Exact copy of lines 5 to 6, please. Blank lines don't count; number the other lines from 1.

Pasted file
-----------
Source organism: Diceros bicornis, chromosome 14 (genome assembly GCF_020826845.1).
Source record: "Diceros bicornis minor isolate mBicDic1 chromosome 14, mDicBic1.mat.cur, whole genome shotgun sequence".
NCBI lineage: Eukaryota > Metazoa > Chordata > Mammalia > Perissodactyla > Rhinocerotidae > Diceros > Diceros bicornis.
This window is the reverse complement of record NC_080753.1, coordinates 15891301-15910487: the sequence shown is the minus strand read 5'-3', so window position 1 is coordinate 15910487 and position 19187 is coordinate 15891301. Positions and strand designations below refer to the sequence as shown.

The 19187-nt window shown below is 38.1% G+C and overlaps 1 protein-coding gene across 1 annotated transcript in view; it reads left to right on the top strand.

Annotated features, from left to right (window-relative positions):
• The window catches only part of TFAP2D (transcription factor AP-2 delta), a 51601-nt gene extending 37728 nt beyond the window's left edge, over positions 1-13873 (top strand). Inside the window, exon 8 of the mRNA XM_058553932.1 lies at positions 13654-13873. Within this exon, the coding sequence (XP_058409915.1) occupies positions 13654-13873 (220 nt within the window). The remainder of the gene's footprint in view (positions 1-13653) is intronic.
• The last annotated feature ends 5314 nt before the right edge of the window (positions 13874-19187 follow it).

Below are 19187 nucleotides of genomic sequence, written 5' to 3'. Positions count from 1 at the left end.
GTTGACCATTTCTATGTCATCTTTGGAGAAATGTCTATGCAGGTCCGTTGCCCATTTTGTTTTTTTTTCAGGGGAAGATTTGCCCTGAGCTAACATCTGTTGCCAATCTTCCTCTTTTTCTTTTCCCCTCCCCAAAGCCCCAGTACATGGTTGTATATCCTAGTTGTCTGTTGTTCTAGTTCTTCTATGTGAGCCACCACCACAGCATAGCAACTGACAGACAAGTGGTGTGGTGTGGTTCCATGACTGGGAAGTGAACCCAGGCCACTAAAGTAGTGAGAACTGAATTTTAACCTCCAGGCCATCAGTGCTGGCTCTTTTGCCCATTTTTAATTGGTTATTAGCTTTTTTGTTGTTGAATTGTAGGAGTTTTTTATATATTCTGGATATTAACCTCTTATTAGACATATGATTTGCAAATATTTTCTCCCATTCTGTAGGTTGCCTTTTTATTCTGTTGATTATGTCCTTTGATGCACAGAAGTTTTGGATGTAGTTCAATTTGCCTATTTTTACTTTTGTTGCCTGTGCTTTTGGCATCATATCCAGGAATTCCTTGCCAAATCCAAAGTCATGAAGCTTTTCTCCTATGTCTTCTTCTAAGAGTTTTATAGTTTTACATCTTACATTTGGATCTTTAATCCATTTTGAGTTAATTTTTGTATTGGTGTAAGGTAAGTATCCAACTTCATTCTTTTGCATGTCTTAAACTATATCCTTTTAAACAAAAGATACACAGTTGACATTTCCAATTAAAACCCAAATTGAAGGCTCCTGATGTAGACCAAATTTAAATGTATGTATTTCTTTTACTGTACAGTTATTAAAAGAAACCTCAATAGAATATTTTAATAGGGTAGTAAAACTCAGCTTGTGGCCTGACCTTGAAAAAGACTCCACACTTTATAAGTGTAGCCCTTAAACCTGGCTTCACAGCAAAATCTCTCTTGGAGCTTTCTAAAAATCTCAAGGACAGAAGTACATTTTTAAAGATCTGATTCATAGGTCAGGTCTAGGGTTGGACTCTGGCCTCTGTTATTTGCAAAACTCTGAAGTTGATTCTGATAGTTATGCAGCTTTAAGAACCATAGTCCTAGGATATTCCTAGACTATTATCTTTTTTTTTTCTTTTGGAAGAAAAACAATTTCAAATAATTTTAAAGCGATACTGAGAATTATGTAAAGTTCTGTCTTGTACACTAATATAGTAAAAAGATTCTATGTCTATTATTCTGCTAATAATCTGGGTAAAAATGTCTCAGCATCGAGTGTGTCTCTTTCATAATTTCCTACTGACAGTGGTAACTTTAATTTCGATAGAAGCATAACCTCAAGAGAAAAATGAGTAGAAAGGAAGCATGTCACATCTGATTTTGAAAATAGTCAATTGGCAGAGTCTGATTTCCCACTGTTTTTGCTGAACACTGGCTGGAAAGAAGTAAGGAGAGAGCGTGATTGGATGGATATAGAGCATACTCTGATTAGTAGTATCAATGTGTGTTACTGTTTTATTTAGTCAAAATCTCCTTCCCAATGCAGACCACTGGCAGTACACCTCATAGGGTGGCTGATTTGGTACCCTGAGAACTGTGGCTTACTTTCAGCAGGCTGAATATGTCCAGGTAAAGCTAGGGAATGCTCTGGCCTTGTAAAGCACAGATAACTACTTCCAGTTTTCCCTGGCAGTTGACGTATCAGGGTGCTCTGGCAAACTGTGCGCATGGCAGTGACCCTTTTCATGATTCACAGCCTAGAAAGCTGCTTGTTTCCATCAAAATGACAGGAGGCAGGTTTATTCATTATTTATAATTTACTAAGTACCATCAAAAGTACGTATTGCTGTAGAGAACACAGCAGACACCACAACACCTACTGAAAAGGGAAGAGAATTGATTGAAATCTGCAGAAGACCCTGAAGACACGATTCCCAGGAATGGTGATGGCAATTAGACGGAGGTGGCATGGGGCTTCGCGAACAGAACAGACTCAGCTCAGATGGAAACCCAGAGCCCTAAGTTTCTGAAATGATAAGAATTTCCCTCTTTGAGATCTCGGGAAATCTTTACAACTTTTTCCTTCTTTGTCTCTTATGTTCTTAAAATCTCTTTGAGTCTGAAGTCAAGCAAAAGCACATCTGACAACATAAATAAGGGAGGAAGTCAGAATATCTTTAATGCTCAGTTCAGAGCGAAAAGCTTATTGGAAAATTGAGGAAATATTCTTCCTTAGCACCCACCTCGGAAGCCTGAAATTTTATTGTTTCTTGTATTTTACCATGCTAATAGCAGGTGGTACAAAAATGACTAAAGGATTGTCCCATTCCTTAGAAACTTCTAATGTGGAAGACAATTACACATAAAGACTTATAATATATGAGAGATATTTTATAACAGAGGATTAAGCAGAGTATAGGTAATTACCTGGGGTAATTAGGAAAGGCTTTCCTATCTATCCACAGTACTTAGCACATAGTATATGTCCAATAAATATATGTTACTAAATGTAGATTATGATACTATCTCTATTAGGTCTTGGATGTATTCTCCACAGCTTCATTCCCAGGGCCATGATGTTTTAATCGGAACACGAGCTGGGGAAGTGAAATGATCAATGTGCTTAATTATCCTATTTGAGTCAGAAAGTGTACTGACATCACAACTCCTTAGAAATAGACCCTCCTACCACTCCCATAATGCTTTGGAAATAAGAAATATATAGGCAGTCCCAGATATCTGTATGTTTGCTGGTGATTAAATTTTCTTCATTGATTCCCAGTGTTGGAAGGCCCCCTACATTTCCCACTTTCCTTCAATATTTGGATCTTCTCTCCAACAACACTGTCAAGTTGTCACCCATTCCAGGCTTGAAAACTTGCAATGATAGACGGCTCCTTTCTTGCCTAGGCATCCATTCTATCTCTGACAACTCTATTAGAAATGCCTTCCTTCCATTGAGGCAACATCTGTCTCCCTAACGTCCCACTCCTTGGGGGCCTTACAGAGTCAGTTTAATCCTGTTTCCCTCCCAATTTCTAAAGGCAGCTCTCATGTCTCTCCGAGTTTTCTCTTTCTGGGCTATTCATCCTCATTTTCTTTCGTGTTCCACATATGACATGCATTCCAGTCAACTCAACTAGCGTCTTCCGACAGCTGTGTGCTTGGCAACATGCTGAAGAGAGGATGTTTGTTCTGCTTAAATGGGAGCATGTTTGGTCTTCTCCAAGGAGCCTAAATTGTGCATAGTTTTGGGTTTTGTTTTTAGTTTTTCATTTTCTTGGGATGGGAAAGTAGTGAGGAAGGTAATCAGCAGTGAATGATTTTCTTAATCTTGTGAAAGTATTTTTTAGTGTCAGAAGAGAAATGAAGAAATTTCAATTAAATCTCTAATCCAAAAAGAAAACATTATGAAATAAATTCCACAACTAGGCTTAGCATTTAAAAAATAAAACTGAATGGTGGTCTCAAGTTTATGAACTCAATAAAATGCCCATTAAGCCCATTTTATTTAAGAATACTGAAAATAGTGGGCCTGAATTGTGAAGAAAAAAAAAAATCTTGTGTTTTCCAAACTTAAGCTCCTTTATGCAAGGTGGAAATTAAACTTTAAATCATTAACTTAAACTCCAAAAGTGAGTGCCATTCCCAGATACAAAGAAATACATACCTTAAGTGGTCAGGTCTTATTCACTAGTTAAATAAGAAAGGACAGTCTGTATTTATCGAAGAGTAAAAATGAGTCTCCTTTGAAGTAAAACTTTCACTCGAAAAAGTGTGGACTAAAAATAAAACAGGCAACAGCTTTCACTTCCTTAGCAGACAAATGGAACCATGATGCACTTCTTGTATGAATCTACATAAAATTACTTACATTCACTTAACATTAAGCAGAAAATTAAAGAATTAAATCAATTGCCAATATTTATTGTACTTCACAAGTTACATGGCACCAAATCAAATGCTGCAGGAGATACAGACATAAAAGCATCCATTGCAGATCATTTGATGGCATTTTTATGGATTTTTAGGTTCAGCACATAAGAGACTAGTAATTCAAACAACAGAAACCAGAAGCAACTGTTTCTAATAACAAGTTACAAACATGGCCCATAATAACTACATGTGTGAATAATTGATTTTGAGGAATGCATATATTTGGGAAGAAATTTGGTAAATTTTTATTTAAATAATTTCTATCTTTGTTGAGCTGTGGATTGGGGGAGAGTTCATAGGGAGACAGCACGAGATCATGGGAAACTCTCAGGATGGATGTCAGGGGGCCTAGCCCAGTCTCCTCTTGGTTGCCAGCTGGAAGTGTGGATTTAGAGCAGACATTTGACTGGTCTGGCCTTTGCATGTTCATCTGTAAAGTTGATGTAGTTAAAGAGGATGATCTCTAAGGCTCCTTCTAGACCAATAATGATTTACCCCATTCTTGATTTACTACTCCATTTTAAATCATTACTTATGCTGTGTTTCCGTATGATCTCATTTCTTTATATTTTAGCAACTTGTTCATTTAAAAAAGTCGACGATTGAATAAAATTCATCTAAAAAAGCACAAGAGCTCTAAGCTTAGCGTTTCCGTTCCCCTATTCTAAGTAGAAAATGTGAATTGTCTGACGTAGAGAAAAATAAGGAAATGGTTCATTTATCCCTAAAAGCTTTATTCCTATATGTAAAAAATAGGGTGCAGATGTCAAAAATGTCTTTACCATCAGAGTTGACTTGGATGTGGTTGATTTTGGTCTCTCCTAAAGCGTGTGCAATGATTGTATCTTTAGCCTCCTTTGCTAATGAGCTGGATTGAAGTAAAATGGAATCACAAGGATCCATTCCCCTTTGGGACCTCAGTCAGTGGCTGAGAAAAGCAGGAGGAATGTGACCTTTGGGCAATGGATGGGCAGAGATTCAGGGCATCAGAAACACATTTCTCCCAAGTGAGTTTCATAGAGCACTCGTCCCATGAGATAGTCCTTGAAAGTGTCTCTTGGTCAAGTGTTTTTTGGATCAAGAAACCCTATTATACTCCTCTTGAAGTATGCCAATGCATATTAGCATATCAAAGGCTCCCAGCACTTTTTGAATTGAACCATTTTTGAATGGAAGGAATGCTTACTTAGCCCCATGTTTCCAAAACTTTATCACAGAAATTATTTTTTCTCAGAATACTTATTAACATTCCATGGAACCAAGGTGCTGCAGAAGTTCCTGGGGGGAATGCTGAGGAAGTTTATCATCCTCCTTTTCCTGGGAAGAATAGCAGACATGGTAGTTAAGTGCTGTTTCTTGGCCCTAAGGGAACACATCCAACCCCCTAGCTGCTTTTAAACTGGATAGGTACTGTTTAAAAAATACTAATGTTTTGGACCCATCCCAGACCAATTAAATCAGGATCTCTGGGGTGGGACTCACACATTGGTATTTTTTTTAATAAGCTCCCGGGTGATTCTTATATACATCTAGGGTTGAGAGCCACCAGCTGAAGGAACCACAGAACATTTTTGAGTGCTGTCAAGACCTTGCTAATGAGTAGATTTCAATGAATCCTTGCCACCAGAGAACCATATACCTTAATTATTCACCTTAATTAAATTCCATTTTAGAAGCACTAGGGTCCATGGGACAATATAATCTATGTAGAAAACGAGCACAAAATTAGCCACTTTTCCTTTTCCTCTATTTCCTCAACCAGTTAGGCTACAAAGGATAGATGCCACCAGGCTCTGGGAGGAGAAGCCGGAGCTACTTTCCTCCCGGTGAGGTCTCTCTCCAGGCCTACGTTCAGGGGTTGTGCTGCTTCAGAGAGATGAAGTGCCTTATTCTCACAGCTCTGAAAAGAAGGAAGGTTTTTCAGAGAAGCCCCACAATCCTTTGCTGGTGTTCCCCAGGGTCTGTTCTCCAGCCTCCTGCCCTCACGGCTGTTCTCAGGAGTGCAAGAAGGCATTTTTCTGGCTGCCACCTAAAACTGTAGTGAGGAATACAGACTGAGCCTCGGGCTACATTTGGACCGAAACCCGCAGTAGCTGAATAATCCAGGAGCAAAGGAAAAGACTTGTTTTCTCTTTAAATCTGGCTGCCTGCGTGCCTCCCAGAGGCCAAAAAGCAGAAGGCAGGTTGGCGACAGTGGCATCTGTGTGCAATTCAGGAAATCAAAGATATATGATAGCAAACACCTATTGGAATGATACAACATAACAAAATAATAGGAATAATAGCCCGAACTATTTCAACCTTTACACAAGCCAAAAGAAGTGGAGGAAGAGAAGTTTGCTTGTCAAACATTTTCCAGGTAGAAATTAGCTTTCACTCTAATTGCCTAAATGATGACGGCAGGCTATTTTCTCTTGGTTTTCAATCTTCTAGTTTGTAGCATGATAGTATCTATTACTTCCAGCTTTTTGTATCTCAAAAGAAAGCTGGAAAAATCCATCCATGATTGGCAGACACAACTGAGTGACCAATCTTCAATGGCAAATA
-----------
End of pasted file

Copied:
The 19187-nt window shown below is 38.1% G+C and overlaps 1 protein-coding gene across 1 annotated transcript in view; it reads left to right on the top strand.

Annotated features, from left to right (window-relative positions):